The housing market is subject to an overwhelming array of variables at the best of times, but recent years have thrown it one surprise after another, with covid following hot on the heels of Brexit and now the cost-of-living crisis and the war in Ukraine. It seems as if the moment one factor recedes, two arrive to take its place. And although we’re moving into the ‘living with it’ phase of the pandemic, no one knows what that really means or what’s around the corner in terms of new variants. Are we really beyond the era of lockdowns and restrictions or not? Is this the beginning of the resuming of normal life, or merely a short-lived reprieve before the next spike? Whatever the case, it makes housing market predictions a complicated and knotty proposition.
At the outset of the pandemic, the Bank of England expected prices to fall. Instead, Rightmove calculated that at the start of 2022, prices had increased by 7.6 per cent compared to a year before and buyer inquiries were up 24 per cent. The gloomy predications had failed to materialise and the market had not only got through the challenge of two years of on-off lockdown, but was actually as buoyant as ever. Trade association UK Finance calculated that 2021 was the strongest year for mortgage lending for 14 years, with £316-billions-worth of home loans being agreed. Between January and April 2022, the picture has only got rosier, with lockdown in some ways a positive contributory factor, since many Londoners who found the restrictions challenging in an urban setting were inspired to contact their chosen removals and storage company and move to the country in search of more space. This didn’t just benefit the market outside London; it also encouraged activity within the capital as people moved to surburban/leafy areas within the city (e.g. Dulwich). This lifestyle-reassessment trend, partly enabled by the increase in flexible and work-from-home jobs, has still not run its course. But what lies ahead in the second part of the year?
High Demand for Removals and Storage in May
Record highs are expected in May as the imbalance between buyers and sellers continues to drive up prices; recent estimates state that there are just 20 homes available per estate agency branch; the lowest figure for two decades. This is the picture painted by Reallymoving’s analysis. Drawing on more than 15,000 conveyancing quotation forms, they’ve established a three-month forecast which predicts a 6.7 per cent increase in prices in May. This represents an 11.9 per cent annual increase, although it should be taken into account that May 2021 brought with it a low average price. At the time, the Bank of England predicted a 16 per cent drop in prices as a result of the pandemic, but that didn’t happen. Instead, average prices went up by nearly 10 per cent that year and now, in the post-pandemic rush, the growth has only continued, with average prices now £34,000 higher than at the outset of the pandemic. Among the additional predictions is this, from Savills: homes in central areas will increase in value by 8 per cent in 2022 and by nearly 34 per cent by 2027, while those in the most sought-after suburbs will grow by 4 per cent in 2022 and as much as 13 per cent by 2027.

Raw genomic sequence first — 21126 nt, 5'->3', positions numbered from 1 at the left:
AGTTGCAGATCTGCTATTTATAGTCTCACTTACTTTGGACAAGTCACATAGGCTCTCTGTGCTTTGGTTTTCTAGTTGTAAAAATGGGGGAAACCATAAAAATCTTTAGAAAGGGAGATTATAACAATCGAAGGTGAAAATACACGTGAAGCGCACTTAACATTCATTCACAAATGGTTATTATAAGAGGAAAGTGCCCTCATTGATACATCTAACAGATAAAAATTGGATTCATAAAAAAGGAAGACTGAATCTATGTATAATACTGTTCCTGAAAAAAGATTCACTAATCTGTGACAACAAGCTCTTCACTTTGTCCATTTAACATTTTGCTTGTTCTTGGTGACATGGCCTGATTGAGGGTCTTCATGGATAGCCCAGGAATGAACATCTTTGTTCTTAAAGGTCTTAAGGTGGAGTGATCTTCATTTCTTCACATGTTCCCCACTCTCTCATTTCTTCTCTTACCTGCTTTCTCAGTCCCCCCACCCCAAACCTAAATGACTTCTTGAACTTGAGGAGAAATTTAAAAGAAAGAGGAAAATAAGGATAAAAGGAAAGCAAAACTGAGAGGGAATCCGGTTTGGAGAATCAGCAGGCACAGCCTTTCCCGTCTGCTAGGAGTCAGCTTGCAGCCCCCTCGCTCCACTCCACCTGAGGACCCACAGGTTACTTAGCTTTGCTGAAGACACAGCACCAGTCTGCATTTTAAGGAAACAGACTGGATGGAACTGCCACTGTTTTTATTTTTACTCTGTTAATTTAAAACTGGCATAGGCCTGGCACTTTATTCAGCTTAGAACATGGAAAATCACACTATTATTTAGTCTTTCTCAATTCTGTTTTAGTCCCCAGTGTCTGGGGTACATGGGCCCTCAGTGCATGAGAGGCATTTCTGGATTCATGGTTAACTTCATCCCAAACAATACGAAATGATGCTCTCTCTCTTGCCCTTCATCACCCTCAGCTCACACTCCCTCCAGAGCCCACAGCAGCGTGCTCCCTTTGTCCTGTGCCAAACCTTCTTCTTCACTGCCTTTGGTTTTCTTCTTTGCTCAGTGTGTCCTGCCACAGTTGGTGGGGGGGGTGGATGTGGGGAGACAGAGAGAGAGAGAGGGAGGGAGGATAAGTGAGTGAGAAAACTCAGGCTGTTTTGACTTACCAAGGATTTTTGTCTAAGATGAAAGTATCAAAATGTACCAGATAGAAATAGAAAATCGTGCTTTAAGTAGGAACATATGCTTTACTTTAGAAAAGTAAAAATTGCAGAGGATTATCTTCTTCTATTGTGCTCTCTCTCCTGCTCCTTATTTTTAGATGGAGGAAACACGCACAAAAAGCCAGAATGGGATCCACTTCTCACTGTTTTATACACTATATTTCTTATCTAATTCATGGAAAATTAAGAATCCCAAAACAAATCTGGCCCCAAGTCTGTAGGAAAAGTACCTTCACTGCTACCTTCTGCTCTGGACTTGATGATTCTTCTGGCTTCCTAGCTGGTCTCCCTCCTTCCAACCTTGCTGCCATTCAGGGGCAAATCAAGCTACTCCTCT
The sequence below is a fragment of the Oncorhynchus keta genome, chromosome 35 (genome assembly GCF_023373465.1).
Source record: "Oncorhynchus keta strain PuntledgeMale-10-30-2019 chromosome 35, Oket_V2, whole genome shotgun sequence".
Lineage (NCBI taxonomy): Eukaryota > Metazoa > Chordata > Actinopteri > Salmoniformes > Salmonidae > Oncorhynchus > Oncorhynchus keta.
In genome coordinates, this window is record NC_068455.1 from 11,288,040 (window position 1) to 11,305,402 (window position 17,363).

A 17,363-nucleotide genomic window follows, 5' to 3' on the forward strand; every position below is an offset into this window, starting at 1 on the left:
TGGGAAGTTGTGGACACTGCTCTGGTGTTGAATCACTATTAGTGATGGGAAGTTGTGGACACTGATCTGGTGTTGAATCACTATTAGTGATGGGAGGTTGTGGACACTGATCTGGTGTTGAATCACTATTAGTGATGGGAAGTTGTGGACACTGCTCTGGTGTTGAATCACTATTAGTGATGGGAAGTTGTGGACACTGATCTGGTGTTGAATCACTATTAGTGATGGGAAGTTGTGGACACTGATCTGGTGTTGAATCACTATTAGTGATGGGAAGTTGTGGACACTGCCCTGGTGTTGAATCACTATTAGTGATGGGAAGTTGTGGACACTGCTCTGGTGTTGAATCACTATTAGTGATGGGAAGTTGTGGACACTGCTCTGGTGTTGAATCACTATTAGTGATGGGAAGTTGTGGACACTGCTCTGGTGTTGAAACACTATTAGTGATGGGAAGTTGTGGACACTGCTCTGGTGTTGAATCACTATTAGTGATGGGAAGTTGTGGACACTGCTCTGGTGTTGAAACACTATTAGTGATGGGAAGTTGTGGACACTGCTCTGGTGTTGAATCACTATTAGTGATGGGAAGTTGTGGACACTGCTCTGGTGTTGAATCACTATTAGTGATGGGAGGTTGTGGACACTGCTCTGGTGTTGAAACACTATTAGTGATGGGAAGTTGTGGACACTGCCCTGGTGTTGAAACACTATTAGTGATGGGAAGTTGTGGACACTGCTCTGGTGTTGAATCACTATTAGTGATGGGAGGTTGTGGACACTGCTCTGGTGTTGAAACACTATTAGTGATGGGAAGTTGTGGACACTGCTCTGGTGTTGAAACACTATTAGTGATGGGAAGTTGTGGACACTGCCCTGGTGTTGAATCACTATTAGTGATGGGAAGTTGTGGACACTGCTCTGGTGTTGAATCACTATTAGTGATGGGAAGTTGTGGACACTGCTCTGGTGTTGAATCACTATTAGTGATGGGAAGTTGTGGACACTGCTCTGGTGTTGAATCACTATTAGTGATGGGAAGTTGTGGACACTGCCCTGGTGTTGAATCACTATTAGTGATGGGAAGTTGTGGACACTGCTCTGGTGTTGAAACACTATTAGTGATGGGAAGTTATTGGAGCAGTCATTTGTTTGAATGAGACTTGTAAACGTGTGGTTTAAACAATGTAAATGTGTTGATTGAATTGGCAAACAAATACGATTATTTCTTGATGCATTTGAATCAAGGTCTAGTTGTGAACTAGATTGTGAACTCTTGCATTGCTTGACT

Prices to Fall In Second Half of 2022
Among the additional commentators is S&P Global Ratings whose recent research has found that the London property market is currently overvalued by up to 50 per cent, sparking fears of a slump when the inevitable correction occurs. The research points to several factors – the stamp duty holidays, low rates and the savings made during the pandemic – driving up prices in the capital and the South East. The figures are backed up by Rightmove’s most recent calculations which put the national-average cost of a home at £354,564 (the first time ever that the figure has gone over £350,000) and the London average up 6 per cent to £667,000. So while, right now, there is a rush to buy before mortgage costs increase, a situation exacerbated by demand doubly outpacing supply, a fall in prices is widely predicted for the second half of the year. For now, removals and storage companies are as busy as ever and the good news is that the prediction is for a gradually cooling-off, rather than a dramatic fall, as interest rates rise and mortgages become more costly, which will, in turn, lower demand for property. Already, there are portents of what’s to come; asking prices in Westminster, Kingston upon Thames, Greenwich and Bexley all tailed off slightly in February.
Impact of Sustainability Targets
Energy-efficient homes are more topical a subject than ever; not only do they enable homeowners to save on energy bills, they also increase a home’s value. Properties with the highest energy ratings are currently estimated to be worth, on average, £40,000 more than their poorly-rated equivalents. It’s likely that this will have a bearing on the activities of developers in the second part of the year, and it’s predicted that more legislation will come into force pertaining to environmentally-friendly home-building. It’s widely tipped that the government will increase the minimum Energy Performance Certificate ratings, meaning that all new rental tenancies will need a minimum rating of C by April 2025, a target which existing tenancies will have to reach by 2028. Because of the expense of meeting that target, may landlords will instead sell up. This will lower the number of rental properties on the market, increasing demand and driving up rental prices.
At the same time, the issue of dangerous cladding means that there’s still a section of London homeowners who are unable either to sell up or to afford the necessary work to replace the dangerous materials. However, Property Investor today have predicted that the government will step in to help affected homeowners – and if that happens, there could be another surge in selling activity, which will add to the growth of the market.